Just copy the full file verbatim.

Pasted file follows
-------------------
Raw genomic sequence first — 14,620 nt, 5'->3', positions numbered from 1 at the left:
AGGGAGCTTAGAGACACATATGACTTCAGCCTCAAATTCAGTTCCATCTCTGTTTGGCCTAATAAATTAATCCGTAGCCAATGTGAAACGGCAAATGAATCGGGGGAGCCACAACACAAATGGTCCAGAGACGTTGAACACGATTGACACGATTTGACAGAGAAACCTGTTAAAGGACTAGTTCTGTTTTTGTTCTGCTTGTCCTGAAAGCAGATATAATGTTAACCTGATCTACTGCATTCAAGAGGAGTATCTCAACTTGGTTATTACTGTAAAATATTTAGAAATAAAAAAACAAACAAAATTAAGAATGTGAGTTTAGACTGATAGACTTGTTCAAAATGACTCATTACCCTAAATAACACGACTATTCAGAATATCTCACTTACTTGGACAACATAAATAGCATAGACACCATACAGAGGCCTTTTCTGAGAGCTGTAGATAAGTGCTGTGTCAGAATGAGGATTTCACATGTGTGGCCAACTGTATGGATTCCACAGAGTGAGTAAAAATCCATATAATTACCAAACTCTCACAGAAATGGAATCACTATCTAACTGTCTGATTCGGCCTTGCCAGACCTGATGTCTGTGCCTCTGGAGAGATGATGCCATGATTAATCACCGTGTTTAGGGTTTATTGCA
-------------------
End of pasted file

Raw genomic sequence first — 14,620 nt, 5'->3', positions numbered from 1 at the left:
AGGGAGCTTAGAGACACATATGACTTCAGCCTCAAATTCAGTTCCATCTCTGTTTGGCCTAATAAATTAATCCGTAGCCAATGTGAAACGGCAAATGAATCGGGGGAGCCACAACACAAATGGTCCAGAGACGTTGAACACGATTGACACGATTTGACAGAGAAACCTGTTAAAGGACTAGTTCTGTTTTTGTTCTGCTTGTCCTGAAAGCAGATATAATGTTAACCTGATCTACTGCATTCAAGAGGAGTATCTCAACTTGGTTATTACTGTAAAATATTTAGAAATAAAAAAACAAACAAAATTAAGAATGTGAGTTTAGACTGATAGACTTGTTCAAAATGACTCATTACCCTAAATAACACGACTATTCAGAATATCTCACTTACTTGGACAACATAAATAGCATAGACACCATACAGAGGCCTTTTCTGAGAGCTGTAGATAAGTGCTGTGTCAGAATGAGGATTTCACATGTGTGGCCAACTGTATGGATTCCACAGAGTGAGTAAAAATCCATATAATTACCAAACTCTCACAGAAATGGAATCACTATCTAACTGTCTGATTCGGCCTTGCCAGACCTGATGTCTGTGCCTCTGGAGAGATGATGCCATGATTAATCACCGTGTTTAGGGTTTATTGCA